Reflecting on proposed amendment to the Local Government Ordinance
The recent draft amendment to the Local Government Ordinance put forward by the Sri Lanka Muslim Congress (SLMC) and which reportedly, is due to be sent this week for Cabinet approval and certification as an urgent bill, is typical of the current pattern of legislative amendment.
Primarily these amendments amount to ad hoc attempts to offset some political party or the other being discommoded in terms of their political strategies rather than forming part of a holistic reform of that specific law in order to advance norms of representative electoral democracy. To add proverbial insult to injury moreover, these amendments are put forward as urgent bills which means that the public is deprived of even that obscenely limited extent of one week’s public scrutiny that a normal bill is constitutionally subjected to after being gazetted.
Instead, the bills are referred to the Supreme Court immediately after certification of an urgent bill and the Court then communicates its determination to the President as to the constitutionality of the draft law. The possibility of any member of the public being allowed to intervene in this process becomes very marginal despite the fact that these bills may directly affect the rights of citizens.
The current amendment that has been suggested by the SLMC will reportedly enable the nomination of outsiders from the nomination list of a political party once the list is exhausted without resorting to an election. However, such suggested amendments need to be in line with general legal principles applying to these situations. The initiation of a comprehensive reform process of this Ordinance without resorting to piecemeal amendment is, of course, a different but nonetheless equally important concern.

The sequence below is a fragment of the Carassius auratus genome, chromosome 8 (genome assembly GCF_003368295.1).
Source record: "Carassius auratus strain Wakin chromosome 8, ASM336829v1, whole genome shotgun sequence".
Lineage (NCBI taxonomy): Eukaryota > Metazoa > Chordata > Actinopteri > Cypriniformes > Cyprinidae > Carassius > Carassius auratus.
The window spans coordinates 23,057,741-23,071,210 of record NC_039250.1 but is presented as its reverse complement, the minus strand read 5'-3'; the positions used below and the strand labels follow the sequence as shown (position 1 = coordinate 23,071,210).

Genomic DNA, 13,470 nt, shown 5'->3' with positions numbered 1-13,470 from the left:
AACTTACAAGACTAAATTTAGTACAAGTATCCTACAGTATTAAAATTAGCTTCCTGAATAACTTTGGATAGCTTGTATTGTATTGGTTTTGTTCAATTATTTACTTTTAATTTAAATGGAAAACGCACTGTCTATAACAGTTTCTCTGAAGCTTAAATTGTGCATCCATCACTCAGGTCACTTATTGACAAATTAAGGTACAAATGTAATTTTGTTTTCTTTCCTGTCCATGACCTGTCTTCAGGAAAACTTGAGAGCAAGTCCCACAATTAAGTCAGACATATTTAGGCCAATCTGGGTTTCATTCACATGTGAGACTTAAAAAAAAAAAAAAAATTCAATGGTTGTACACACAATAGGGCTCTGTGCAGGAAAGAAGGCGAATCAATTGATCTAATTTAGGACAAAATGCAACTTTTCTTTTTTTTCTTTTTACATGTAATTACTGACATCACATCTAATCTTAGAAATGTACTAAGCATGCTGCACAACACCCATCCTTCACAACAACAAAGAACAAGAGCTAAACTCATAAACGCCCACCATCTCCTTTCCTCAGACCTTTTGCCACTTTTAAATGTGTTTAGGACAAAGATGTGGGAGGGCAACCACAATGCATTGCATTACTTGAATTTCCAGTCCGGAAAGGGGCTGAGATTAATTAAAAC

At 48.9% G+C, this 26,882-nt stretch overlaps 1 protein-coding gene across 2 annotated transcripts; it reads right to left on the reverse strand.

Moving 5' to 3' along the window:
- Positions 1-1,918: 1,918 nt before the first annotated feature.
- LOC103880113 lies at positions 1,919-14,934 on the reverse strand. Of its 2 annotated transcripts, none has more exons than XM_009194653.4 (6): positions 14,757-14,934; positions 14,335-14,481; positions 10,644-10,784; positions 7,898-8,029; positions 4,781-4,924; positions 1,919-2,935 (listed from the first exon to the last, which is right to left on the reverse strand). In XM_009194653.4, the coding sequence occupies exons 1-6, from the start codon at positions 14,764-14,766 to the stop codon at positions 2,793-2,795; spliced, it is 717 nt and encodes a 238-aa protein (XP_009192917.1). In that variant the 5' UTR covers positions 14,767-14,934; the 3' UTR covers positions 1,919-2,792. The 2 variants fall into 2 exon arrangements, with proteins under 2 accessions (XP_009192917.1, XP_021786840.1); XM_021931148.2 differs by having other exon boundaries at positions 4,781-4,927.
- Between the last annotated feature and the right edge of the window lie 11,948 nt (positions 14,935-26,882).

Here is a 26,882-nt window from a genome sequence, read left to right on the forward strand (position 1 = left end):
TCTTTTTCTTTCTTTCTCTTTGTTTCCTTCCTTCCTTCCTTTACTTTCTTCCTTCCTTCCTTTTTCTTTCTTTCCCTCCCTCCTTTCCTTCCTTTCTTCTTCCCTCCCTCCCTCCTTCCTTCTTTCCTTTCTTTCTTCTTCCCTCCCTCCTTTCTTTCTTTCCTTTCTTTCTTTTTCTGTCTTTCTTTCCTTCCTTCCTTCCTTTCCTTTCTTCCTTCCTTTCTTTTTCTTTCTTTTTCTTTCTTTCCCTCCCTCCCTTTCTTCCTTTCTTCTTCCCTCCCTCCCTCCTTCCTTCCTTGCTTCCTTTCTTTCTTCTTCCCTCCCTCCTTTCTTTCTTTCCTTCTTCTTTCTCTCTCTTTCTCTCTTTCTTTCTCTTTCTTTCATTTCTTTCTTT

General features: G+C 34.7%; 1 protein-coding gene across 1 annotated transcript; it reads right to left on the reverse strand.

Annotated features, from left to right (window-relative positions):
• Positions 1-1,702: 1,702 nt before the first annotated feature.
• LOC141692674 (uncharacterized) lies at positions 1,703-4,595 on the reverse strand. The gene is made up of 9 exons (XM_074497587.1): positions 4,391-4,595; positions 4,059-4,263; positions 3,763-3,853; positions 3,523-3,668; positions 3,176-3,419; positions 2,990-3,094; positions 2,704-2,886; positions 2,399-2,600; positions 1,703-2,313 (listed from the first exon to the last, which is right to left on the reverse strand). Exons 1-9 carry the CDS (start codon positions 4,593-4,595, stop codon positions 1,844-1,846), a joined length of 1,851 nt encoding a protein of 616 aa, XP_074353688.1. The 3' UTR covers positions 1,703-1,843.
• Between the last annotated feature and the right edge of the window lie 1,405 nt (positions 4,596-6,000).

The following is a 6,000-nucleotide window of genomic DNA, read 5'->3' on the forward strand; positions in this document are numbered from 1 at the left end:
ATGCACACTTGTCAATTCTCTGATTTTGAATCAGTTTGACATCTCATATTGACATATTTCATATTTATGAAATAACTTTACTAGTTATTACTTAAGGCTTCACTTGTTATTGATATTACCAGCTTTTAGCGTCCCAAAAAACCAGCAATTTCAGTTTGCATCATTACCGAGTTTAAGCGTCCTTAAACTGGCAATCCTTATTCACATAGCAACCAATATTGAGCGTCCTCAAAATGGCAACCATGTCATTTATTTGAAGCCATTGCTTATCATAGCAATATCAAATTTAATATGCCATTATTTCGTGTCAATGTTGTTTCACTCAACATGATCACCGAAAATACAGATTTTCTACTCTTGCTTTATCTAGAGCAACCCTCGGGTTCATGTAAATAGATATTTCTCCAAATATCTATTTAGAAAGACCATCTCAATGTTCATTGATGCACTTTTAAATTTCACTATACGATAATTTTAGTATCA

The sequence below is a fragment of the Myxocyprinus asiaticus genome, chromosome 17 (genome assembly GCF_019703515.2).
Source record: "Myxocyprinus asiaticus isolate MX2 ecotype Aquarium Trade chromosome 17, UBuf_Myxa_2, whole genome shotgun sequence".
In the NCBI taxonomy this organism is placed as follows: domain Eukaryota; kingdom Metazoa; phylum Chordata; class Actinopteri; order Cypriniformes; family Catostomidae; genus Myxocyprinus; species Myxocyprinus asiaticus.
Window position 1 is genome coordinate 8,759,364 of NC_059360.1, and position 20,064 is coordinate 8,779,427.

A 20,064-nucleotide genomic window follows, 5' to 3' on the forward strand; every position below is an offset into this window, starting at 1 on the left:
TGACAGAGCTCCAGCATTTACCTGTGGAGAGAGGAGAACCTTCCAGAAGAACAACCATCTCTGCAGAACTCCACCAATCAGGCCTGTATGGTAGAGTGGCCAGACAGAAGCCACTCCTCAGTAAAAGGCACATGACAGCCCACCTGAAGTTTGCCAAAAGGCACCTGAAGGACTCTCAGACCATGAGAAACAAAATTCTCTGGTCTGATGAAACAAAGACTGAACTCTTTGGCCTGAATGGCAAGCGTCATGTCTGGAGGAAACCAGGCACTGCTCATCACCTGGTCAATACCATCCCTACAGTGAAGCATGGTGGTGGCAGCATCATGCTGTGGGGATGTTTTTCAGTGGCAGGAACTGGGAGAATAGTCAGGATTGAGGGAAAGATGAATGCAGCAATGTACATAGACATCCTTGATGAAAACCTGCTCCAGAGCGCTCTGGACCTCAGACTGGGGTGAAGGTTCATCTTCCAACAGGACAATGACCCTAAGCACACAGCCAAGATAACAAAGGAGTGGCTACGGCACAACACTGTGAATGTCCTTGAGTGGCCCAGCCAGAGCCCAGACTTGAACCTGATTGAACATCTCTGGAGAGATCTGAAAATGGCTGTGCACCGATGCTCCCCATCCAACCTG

Two recent decisions (respectively by the Supreme Court and by the Court of Appeal) have emphasised the limitation of the party secretary to nominate from outside the nomination list upon a vacancy occurring in that particular elected body, in no uncertain terms.
In Mohamed Hanifa Mohamed Masahir v Returning Officer, Kegalla District and Others(2005 (2) Appellate Law Recorder, at p. 37, per Justice S. Sriskandarajah with Justice SI Imam agreeing), the Court quashed the decision of the assistant elections commissioner Kegalle to declare as elected to the Mawanella Pradeshiya Sabha, an individual from outside the nomination list of the United National Party upon a vacancy arising in that Pradeshiya Sabha in 2003. The Court directed the assistant commissioner to take steps according to law to fill the vacancy.
The background to this case was that the General Secretary of the United National Party, had issued a letter to the assistant commissioner of elections, nominating an outsider to fill a vacancy created in the Sabha by a member resigning from his post. The outsider (who was not even an active political or social worker) was elected to the vacancy over the head of a contestant on the UNP nomination list who had received a considerable number of preferences. This bypassed candidate’s prayer for writ to be issued was upheld.